Outside the basilica in Madaba

Speaking of mosaics, after visiting Madaba, we stopped by this organization that provides work for disabled Jordanians. We watched them make mosaics (I told you they love them here), and they had some beautiful crafts.

Our next destination was Mount Nebo. The very same Nebo where Moses died  (see Deuteronomy 32:49-50). It was pretty awesome to walk around the same area that Moses had. The Mount itself is not very high, and you can get to the top by car. The view from Nebo was fantastic. You could faintly see Jerusalem, the River Jordan, and the Dead Sea.

 The view from the top of Mount Nebo

On to the most significant site of the journey: the River Jordan. Although no one knows exactly where Jesus was baptized, there are many ancient monuments and churches built around this location that’s been established as the traditional site. It was pretty unreal to be there. Being in this area of the world has brought the life of the Savior closer to my heart. It’s been a great experience that I’ll write about in more detail another time. I loved being around people from all over the world who were all visiting this sacred site.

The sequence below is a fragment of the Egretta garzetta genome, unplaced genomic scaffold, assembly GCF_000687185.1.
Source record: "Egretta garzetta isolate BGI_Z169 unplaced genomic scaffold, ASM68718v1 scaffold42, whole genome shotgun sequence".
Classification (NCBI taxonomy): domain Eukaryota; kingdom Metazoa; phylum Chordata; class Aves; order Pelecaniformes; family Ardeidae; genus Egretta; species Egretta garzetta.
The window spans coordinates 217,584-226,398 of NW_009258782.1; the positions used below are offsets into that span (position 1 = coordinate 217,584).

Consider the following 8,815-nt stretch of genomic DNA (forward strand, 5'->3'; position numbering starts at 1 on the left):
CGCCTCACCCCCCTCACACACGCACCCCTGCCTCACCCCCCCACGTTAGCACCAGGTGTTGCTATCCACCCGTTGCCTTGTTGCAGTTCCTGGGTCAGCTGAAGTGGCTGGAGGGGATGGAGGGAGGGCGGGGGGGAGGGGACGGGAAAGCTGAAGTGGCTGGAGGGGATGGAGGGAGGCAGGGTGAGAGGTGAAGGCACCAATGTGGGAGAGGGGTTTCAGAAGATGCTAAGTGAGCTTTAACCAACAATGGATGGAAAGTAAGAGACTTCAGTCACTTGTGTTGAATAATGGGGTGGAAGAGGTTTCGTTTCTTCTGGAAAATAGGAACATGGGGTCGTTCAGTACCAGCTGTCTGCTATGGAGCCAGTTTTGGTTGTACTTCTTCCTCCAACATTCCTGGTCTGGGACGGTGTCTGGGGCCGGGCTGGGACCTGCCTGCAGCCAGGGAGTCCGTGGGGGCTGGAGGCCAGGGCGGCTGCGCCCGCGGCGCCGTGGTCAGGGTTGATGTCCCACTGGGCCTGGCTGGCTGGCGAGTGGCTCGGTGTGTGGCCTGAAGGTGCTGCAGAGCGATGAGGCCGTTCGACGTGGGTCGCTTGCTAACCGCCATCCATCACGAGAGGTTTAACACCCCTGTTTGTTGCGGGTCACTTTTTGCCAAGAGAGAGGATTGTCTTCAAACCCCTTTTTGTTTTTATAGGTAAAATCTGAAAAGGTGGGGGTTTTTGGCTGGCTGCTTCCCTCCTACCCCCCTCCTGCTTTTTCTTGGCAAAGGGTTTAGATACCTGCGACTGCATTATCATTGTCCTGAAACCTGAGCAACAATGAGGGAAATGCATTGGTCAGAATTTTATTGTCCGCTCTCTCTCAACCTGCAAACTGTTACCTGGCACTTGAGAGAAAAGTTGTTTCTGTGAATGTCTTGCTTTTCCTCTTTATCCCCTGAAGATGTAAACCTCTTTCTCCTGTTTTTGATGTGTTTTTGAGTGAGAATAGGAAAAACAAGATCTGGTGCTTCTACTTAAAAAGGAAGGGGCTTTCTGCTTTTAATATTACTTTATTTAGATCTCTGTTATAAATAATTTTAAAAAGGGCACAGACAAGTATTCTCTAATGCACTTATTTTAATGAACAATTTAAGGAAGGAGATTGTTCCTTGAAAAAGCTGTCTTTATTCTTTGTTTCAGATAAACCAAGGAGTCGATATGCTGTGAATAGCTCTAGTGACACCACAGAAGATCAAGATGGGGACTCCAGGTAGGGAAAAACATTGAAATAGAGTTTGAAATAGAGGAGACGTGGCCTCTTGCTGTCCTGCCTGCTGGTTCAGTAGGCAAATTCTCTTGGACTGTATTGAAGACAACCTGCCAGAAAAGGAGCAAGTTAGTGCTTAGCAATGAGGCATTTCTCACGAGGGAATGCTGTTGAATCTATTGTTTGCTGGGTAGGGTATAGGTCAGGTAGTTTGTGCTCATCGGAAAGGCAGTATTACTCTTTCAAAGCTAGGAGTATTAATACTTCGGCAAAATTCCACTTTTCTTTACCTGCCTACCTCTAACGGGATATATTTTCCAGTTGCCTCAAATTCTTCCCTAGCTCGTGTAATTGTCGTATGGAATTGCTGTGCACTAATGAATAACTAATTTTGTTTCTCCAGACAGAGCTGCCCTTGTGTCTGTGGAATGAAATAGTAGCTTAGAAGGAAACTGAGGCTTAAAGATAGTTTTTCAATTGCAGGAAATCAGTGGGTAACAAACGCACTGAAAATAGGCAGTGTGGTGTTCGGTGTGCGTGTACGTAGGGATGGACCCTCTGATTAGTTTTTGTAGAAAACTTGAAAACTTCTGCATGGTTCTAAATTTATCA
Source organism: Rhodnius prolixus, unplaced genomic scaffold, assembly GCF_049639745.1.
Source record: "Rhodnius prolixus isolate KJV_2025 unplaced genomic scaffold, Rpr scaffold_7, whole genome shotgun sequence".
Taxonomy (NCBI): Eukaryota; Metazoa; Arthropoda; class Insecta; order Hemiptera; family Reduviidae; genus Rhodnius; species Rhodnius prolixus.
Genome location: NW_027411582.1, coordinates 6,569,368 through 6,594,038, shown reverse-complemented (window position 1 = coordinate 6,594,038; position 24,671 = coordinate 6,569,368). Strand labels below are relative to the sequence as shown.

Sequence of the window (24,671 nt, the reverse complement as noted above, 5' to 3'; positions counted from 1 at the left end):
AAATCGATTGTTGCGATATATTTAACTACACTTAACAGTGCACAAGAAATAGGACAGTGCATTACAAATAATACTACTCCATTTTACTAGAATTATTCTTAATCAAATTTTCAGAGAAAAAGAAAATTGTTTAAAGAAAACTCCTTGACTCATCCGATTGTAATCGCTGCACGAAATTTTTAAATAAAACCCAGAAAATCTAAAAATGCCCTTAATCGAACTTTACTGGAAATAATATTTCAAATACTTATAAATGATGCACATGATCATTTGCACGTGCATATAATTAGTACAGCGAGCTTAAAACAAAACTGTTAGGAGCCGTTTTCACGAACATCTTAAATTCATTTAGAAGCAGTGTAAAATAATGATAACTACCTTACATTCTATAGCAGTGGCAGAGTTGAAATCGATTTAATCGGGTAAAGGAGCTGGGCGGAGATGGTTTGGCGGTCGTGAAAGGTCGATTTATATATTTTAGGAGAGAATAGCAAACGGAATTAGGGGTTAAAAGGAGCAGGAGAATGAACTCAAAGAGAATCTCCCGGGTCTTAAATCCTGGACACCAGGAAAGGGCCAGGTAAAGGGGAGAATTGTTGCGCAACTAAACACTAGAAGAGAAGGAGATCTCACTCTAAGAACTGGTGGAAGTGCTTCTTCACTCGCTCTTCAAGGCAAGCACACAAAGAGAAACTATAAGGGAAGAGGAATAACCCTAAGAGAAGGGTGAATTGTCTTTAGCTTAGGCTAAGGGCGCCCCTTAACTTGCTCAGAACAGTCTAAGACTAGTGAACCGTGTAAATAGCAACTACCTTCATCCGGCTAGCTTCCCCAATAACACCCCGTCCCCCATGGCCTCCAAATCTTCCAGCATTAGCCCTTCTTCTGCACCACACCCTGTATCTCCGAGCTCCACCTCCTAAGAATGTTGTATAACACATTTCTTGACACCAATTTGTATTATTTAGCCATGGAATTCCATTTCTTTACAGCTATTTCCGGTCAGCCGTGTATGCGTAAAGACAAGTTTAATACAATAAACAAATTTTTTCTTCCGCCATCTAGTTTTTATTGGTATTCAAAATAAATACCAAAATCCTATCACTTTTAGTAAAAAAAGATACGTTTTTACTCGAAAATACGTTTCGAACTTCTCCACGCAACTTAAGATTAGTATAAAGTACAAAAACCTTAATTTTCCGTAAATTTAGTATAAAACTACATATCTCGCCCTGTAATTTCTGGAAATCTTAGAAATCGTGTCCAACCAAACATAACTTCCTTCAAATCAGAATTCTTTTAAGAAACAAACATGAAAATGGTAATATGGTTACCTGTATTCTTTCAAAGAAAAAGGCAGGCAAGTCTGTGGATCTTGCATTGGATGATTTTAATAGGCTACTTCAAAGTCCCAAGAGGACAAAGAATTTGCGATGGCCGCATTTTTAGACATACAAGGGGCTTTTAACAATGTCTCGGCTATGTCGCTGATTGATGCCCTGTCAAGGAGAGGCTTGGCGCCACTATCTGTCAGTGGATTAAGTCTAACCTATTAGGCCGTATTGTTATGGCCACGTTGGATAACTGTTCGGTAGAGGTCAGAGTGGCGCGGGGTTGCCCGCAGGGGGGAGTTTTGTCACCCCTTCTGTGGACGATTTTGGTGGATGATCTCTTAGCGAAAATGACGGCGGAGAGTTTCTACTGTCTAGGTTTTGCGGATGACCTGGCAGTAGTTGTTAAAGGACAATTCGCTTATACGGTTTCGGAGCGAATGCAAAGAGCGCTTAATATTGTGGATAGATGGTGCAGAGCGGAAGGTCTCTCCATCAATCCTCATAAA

Standing in the River Jordan

The traditional site of Christ's baptism